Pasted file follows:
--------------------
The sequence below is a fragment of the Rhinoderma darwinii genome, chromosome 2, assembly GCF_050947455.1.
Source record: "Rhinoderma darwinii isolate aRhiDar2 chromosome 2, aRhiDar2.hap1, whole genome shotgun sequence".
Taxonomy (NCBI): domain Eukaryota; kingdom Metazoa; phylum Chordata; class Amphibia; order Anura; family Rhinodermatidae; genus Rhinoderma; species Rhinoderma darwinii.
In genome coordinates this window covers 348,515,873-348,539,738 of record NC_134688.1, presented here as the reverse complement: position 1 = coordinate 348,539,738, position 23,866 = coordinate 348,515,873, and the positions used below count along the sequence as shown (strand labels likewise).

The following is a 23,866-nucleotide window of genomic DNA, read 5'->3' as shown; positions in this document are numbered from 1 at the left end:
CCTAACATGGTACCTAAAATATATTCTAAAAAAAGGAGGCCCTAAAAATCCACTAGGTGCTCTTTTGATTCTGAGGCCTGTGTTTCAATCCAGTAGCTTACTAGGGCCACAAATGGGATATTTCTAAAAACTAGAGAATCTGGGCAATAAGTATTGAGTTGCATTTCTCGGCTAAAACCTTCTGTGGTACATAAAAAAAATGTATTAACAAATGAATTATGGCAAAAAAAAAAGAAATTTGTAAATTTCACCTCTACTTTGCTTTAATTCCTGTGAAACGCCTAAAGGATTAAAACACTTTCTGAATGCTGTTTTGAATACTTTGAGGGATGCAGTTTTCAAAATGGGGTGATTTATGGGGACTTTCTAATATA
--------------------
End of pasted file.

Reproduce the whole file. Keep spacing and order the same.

The sequence below is a fragment of the Rhinoderma darwinii genome, chromosome 2, assembly GCF_050947455.1.
Source record: "Rhinoderma darwinii isolate aRhiDar2 chromosome 2, aRhiDar2.hap1, whole genome shotgun sequence".
Taxonomy (NCBI): domain Eukaryota; kingdom Metazoa; phylum Chordata; class Amphibia; order Anura; family Rhinodermatidae; genus Rhinoderma; species Rhinoderma darwinii.
In genome coordinates this window covers 348,515,873-348,539,738 of record NC_134688.1, presented here as the reverse complement: position 1 = coordinate 348,539,738, position 23,866 = coordinate 348,515,873, and the positions used below count along the sequence as shown (strand labels likewise).

The following is a 23,866-nucleotide window of genomic DNA, read 5'->3' as shown; positions in this document are numbered from 1 at the left end:
CCTAACATGGTACCTAAAATATATTCTAAAAAAAGGAGGCCCTAAAAATCCACTAGGTGCTCTTTTGATTCTGAGGCCTGTGTTTCAATCCAGTAGCTTACTAGGGCCACAAATGGGATATTTCTAAAAACTAGAGAATCTGGGCAATAAGTATTGAGTTGCATTTCTCGGCTAAAACCTTCTGTGGTACATAAAAAAAATGTATTAACAAATGAATTATGGCAAAAAAAAAAGAAATTTGTAAATTTCACCTCTACTTTGCTTTAATTCCTGTGAAACGCCTAAAGGATTAAAACACTTTCTGAATGCTGTTTTGAATACTTTGAGGGATGCAGTTTTCAAAATGGGGTGATTTATGGGGACTTTCTAATATA